He then delves into the problems Burlington Telecom faced, how it resolved those problems, and some of the strengths of their approach. He also offers some details on his new project - East Central Vermont Community Fiber Network.
My "Community Owned Networks Benefit Everyone" makes the case that only publicly owned networks can offer true competition in the broadband market because private network owners will not open their networks to other providers. Facilities-based competition is a policy that encourages monopoly or duopoly throughout most of America.
However, I also argue that public ownership, and the accountability that comes with it, may be more important than competition in cases where the community chooses that model. As always, we stand up for the right of communities to choose their future and to take responsibility for their choices.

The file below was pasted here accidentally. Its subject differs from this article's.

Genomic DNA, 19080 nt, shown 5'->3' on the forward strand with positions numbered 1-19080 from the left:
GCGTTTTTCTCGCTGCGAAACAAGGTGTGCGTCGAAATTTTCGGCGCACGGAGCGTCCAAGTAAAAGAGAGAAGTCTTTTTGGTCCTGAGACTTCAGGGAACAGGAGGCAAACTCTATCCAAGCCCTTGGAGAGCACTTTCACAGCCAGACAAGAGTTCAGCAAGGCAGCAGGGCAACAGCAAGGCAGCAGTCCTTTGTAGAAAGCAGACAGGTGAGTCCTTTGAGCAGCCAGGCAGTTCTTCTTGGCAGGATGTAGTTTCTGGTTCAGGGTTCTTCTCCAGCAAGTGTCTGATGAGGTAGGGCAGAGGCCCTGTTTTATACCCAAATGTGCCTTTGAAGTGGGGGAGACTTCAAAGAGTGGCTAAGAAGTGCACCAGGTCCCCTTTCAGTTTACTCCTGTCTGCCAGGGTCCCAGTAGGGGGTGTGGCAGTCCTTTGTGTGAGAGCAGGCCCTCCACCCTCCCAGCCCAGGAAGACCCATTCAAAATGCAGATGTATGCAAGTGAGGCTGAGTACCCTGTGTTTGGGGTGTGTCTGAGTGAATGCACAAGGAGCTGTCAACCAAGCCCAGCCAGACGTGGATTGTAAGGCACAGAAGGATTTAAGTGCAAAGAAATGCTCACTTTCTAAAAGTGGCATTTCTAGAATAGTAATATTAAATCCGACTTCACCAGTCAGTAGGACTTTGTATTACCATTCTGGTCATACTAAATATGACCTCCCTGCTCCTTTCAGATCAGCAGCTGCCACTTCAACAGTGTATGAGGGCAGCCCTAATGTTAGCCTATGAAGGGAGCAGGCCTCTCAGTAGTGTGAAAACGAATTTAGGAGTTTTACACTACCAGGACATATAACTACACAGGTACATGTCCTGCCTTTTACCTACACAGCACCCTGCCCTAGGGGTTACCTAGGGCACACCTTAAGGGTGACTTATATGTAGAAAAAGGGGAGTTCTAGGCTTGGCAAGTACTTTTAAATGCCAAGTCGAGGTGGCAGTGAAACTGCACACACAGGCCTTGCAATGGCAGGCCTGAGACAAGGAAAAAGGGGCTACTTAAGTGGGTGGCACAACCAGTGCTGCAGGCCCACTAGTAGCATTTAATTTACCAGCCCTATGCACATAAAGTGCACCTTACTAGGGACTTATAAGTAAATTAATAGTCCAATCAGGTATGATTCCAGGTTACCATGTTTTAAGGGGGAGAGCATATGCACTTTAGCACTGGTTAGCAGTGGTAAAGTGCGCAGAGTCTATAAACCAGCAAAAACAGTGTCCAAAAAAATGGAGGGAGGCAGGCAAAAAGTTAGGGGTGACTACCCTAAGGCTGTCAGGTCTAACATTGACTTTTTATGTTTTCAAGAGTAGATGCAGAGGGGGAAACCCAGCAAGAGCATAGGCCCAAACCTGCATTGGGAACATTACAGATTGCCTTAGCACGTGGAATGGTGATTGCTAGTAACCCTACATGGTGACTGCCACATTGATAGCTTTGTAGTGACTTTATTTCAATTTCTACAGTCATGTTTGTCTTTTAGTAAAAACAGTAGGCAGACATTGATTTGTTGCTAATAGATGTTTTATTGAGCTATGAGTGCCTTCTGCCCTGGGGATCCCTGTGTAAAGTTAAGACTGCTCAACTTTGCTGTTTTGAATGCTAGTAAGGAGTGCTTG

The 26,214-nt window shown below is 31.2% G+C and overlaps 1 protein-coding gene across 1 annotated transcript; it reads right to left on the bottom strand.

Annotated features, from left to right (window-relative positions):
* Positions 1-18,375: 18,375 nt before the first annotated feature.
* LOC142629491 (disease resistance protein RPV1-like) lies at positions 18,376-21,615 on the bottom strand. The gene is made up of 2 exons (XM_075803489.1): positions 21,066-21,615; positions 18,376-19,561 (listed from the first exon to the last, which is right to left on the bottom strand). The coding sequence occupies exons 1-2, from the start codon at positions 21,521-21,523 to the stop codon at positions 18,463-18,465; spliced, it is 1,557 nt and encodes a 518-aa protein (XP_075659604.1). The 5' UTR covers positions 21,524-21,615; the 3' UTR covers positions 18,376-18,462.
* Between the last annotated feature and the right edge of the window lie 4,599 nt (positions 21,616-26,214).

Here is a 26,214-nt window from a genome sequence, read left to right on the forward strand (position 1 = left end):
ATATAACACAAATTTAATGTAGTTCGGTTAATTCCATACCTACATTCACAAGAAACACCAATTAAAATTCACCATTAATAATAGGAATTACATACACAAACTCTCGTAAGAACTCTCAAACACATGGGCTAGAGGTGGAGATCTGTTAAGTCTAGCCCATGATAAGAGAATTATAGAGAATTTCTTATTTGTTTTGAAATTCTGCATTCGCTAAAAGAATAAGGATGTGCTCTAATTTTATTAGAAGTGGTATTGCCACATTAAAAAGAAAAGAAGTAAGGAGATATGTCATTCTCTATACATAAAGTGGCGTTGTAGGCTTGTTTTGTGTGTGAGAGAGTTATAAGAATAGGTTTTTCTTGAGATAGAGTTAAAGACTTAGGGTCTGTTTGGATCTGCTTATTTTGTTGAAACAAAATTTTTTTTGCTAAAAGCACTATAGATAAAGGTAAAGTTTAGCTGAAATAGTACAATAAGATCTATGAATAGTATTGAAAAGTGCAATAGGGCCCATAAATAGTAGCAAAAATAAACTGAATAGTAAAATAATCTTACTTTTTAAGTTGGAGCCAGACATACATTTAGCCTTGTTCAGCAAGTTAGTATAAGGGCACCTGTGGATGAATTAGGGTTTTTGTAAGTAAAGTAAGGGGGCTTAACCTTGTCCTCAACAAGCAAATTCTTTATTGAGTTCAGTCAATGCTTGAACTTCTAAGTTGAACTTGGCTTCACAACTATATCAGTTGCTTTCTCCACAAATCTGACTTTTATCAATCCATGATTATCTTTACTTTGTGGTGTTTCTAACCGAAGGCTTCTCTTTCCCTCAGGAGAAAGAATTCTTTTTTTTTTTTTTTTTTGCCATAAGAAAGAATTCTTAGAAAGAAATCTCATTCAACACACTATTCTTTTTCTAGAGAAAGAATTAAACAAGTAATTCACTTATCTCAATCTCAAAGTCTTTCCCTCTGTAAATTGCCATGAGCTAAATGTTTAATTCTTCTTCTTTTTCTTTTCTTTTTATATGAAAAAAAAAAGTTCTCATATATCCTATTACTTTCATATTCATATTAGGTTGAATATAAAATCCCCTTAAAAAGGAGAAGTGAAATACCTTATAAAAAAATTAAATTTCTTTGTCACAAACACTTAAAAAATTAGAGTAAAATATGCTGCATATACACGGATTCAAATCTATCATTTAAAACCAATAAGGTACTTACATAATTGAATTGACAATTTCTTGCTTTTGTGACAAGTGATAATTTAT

Other important articles in this issue discuss the...Read more
This article summarizes the "Public Ownership is Good Business" Panel from the 2008 Broadband Properties Summit. Panelists included Christopher Mitchell from muninetworks.org, Andrew Cohill of Design Nine, Monticello City Administrator Jeff O'Neill, Mary Farley of Steeplechase Networks, and John St. Julien from Lafayette.
The panel discusses the ins and outs of open access, goals driving community networks, and the power of next-generation networks.